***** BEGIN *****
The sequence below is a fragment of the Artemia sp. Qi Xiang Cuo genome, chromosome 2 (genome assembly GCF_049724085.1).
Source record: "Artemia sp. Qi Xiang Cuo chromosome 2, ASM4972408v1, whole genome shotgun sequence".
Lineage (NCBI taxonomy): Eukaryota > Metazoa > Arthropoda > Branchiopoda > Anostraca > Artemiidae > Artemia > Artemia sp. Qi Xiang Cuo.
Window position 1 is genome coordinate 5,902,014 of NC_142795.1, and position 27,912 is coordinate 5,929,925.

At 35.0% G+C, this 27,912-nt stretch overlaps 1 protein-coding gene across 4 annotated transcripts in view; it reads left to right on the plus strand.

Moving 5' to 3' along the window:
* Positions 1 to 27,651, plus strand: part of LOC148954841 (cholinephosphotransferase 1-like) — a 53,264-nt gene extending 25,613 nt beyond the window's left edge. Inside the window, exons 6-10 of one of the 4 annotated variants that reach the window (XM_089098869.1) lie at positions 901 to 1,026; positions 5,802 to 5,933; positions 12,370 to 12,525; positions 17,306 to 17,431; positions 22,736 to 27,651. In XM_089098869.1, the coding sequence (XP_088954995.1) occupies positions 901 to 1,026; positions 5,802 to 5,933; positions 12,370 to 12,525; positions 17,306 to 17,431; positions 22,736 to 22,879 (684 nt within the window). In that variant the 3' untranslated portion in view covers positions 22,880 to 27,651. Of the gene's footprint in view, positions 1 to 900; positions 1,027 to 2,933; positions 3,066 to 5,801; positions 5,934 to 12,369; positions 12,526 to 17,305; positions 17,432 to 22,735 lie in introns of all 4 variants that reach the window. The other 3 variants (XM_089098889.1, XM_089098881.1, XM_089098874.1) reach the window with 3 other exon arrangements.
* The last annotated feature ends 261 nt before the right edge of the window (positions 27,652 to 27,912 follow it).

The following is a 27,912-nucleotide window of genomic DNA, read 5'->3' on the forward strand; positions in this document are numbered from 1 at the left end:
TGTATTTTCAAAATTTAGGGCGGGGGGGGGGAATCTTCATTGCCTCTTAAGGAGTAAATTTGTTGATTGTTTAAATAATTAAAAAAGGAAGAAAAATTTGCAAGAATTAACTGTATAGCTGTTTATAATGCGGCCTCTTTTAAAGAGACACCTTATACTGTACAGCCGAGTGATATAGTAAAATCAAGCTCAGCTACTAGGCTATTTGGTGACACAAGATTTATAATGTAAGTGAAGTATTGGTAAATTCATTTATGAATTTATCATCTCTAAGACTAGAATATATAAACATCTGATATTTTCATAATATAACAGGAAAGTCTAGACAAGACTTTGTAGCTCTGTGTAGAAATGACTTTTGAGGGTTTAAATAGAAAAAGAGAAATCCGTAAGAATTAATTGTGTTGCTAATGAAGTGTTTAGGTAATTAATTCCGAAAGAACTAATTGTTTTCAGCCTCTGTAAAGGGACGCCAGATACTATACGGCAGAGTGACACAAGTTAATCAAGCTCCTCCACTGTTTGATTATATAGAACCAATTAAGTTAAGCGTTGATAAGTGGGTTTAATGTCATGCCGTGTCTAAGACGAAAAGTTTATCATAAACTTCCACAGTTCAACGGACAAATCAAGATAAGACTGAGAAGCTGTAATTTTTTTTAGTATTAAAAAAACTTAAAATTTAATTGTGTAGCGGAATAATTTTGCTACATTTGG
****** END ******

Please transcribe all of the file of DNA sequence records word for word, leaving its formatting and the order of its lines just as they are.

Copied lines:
The sequence below is a fragment of the Artemia sp. Qi Xiang Cuo genome, chromosome 2 (genome assembly GCF_049724085.1).
Source record: "Artemia sp. Qi Xiang Cuo chromosome 2, ASM4972408v1, whole genome shotgun sequence".
Lineage (NCBI taxonomy): Eukaryota > Metazoa > Arthropoda > Branchiopoda > Anostraca > Artemiidae > Artemia > Artemia sp. Qi Xiang Cuo.
Window position 1 is genome coordinate 5,902,014 of NC_142795.1, and position 27,912 is coordinate 5,929,925.

At 35.0% G+C, this 27,912-nt stretch overlaps 1 protein-coding gene across 4 annotated transcripts in view; it reads left to right on the plus strand.

Moving 5' to 3' along the window:
* Positions 1 to 27,651, plus strand: part of LOC148954841 (cholinephosphotransferase 1-like) — a 53,264-nt gene extending 25,613 nt beyond the window's left edge. Inside the window, exons 6-10 of one of the 4 annotated variants that reach the window (XM_089098869.1) lie at positions 901 to 1,026; positions 5,802 to 5,933; positions 12,370 to 12,525; positions 17,306 to 17,431; positions 22,736 to 27,651. In XM_089098869.1, the coding sequence (XP_088954995.1) occupies positions 901 to 1,026; positions 5,802 to 5,933; positions 12,370 to 12,525; positions 17,306 to 17,431; positions 22,736 to 22,879 (684 nt within the window). In that variant the 3' untranslated portion in view covers positions 22,880 to 27,651. Of the gene's footprint in view, positions 1 to 900; positions 1,027 to 2,933; positions 3,066 to 5,801; positions 5,934 to 12,369; positions 12,526 to 17,305; positions 17,432 to 22,735 lie in introns of all 4 variants that reach the window. The other 3 variants (XM_089098889.1, XM_089098881.1, XM_089098874.1) reach the window with 3 other exon arrangements.
* The last annotated feature ends 261 nt before the right edge of the window (positions 27,652 to 27,912 follow it).

The following is a 27,912-nucleotide window of genomic DNA, read 5'->3' on the forward strand; positions in this document are numbered from 1 at the left end:
TGTATTTTCAAAATTTAGGGCGGGGGGGGGGAATCTTCATTGCCTCTTAAGGAGTAAATTTGTTGATTGTTTAAATAATTAAAAAAGGAAGAAAAATTTGCAAGAATTAACTGTATAGCTGTTTATAATGCGGCCTCTTTTAAAGAGACACCTTATACTGTACAGCCGAGTGATATAGTAAAATCAAGCTCAGCTACTAGGCTATTTGGTGACACAAGATTTATAATGTAAGTGAAGTATTGGTAAATTCATTTATGAATTTATCATCTCTAAGACTAGAATATATAAACATCTGATATTTTCATAATATAACAGGAAAGTCTAGACAAGACTTTGTAGCTCTGTGTAGAAATGACTTTTGAGGGTTTAAATAGAAAAAGAGAAATCCGTAAGAATTAATTGTGTTGCTAATGAAGTGTTTAGGTAATTAATTCCGAAAGAACTAATTGTTTTCAGCCTCTGTAAAGGGACGCCAGATACTATACGGCAGAGTGACACAAGTTAATCAAGCTCCTCCACTGTTTGATTATATAGAACCAATTAAGTTAAGCGTTGATAAGTGGGTTTAATGTCATGCCGTGTCTAAGACGAAAAGTTTATCATAAACTTCCACAGTTCAACGGACAAATCAAGATAAGACTGAGAAGCTGTAATTTTTTTTAGTATTAAAAAAACTTAAAATTTAATTGTGTAGCGGAATAATTTTGCTACATTTGG